In Parsha Bereishit we are presented with two accounts of the creation of humanity. In Genesis 1:27 we read 'And God created man in His image, in the image of God He created him; male and female He created them.' Aside from the unusual mixture of pronouns, it looks like man and woman were created on the sixth day, and perhaps they were.
If we look at Genesis 2:21, we read a different account, 'So the Lord God cast a deep sleep upon the man; and, while he slept, He took one of his ribs and closed up the flesh at that spot. And the Lord God fashioned the rib that He had taken from the man into a woman; and He brought her to the man.'
So which is correct? Were man and woman created on the sixth day or was man created first and woman at some later time? Further, for those of us who take the Scriptures seriously, how do we reconcile the apparent difference between the two accounts?
If we assume that Genesis 1 represents a high level overview of the creation process and that Genesis 2 begins to supply such details as God determines we need, we see a way to resolve the apparent contradiction. From Genesis 2, man was clearly created first and woman was separated from him at some later time - perhaps within the sixth day, perhaps not. Hence we could read Genesis 1 as being a statement that Adam was created having all human potential, both male and female.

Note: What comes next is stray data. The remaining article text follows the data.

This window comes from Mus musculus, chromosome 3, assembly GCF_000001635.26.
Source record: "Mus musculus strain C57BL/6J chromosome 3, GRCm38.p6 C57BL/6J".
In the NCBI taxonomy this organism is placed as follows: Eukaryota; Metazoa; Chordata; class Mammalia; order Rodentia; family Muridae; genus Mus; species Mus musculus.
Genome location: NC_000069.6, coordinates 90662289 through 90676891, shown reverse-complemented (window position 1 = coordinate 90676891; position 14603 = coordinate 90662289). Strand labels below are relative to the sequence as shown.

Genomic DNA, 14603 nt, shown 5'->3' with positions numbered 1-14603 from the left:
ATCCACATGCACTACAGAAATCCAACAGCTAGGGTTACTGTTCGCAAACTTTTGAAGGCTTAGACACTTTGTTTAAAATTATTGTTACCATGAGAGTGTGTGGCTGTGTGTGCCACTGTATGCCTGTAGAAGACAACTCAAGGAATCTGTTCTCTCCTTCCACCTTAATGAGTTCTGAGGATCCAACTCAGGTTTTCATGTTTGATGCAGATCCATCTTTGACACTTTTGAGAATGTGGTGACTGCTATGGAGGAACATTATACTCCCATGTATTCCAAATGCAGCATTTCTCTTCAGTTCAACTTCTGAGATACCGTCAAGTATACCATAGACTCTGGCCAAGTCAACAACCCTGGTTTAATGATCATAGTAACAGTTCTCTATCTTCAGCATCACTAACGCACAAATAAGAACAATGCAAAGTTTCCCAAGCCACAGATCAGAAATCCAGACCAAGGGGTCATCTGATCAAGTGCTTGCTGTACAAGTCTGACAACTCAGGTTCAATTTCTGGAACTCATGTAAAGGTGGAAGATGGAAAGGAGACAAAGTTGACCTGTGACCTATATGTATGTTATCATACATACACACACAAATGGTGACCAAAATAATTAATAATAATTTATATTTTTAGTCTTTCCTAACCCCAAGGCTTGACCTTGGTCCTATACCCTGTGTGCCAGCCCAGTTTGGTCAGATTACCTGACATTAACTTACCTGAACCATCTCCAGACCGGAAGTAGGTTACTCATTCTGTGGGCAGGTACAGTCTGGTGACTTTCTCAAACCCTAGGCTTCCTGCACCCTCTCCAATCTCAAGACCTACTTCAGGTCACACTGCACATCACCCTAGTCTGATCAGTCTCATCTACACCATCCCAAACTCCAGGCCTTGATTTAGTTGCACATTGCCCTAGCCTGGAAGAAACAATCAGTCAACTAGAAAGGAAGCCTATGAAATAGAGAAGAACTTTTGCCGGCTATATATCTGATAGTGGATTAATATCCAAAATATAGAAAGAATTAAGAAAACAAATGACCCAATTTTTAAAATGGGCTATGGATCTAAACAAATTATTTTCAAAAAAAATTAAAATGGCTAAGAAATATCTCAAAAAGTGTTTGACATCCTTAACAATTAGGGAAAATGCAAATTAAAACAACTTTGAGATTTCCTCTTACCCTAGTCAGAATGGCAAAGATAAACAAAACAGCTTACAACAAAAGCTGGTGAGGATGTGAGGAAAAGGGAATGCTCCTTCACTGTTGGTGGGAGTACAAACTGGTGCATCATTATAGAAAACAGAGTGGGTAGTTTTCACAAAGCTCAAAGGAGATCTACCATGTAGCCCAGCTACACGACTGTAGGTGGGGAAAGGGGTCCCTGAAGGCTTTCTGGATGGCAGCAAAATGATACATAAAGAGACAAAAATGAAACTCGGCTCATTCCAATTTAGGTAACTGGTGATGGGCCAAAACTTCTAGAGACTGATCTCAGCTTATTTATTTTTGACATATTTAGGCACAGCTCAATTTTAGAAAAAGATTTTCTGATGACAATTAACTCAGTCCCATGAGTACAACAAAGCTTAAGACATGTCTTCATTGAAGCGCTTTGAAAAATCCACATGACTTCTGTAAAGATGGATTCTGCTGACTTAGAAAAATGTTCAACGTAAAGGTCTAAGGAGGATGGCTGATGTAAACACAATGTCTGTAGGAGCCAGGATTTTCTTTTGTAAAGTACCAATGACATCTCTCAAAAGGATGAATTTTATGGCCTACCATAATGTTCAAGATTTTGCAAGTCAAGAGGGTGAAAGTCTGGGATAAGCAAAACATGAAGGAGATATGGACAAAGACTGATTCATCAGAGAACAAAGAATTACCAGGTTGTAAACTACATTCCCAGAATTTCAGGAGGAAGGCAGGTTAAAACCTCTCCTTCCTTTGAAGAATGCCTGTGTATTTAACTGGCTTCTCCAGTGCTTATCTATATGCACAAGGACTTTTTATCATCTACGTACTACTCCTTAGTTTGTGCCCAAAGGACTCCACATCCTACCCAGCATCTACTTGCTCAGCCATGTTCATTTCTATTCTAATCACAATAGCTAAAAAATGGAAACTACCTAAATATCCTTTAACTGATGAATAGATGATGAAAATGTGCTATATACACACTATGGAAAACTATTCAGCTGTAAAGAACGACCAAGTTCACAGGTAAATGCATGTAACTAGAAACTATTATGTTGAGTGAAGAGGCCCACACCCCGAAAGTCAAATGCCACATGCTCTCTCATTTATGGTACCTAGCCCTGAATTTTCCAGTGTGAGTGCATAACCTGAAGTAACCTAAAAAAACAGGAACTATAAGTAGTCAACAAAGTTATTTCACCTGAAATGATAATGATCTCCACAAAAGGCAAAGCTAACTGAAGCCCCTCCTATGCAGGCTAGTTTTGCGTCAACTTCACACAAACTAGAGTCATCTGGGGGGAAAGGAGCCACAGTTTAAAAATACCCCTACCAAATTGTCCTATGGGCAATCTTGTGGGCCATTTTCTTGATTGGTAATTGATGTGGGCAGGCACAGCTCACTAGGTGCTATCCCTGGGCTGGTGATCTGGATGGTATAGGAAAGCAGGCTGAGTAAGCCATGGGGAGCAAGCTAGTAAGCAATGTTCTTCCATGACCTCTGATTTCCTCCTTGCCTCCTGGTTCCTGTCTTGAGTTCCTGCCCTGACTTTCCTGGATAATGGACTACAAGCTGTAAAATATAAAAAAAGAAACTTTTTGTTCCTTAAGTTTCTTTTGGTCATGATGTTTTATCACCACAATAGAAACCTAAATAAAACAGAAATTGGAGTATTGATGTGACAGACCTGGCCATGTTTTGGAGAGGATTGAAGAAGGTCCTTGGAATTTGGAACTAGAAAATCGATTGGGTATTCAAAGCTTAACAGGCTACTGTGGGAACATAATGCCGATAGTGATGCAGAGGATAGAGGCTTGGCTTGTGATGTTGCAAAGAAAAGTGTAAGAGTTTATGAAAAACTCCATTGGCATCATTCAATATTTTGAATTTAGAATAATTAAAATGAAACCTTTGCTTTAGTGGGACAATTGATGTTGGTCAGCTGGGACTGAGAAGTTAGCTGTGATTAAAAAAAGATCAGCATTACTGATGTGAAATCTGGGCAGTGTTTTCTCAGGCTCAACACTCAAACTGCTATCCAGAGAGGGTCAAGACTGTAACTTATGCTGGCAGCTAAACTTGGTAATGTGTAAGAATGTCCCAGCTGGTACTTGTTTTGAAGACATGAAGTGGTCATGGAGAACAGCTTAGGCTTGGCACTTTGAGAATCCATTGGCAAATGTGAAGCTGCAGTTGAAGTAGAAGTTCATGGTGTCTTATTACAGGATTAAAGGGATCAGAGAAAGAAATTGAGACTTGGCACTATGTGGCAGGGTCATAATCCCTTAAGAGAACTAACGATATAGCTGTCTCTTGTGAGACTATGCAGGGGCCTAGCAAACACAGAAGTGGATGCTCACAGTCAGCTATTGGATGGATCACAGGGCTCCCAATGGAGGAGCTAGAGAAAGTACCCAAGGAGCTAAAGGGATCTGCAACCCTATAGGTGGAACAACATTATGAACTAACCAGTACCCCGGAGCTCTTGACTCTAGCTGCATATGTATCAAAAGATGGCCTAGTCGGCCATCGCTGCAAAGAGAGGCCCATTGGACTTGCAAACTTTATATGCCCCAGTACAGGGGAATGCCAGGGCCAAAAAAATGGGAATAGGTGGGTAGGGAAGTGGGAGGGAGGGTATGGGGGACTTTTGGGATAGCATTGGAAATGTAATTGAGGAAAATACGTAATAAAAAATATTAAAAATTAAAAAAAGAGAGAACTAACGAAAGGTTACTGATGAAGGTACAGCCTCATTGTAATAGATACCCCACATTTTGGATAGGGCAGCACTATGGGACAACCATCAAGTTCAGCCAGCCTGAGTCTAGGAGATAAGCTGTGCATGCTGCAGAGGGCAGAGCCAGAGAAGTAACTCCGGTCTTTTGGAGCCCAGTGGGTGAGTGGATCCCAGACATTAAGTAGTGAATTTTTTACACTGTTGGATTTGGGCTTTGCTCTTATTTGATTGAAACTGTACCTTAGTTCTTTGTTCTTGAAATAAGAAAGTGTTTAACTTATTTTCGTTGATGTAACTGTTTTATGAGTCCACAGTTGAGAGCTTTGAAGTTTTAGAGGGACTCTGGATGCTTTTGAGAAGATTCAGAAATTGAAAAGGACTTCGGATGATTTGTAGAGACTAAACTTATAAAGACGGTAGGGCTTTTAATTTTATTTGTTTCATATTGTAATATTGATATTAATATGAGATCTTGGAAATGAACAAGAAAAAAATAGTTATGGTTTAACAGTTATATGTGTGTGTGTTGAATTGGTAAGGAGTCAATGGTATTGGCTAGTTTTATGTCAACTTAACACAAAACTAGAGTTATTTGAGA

Why should man's creation be different from the formation of animals who are made separately male and female from the beginning? And why was man separated into man and woman later?
The answer lies in the naming of the animals. God first determines that it is not good for man to be alone. He then parades all animals before Adam for naming. In that process Adam does not find a suitable companion for himself. It is only then that God separates mankind into male and female. Hence, the separation was not for reproductive reasons but for reasons of companionship.
Finally, a lot of mischief has been caused by the designation of woman as an 'helper'. In most people's understanding, an helper is someone of secondary importance who extends the capability of the primary person. Biblically that understanding is wrong . God describes Himself as an helper and there is surely no intimation that He is of secondary importance. Nor is there an intimation here that woman is of secondary importance.
(Loosely based on Her Ways Considered at Aish.com)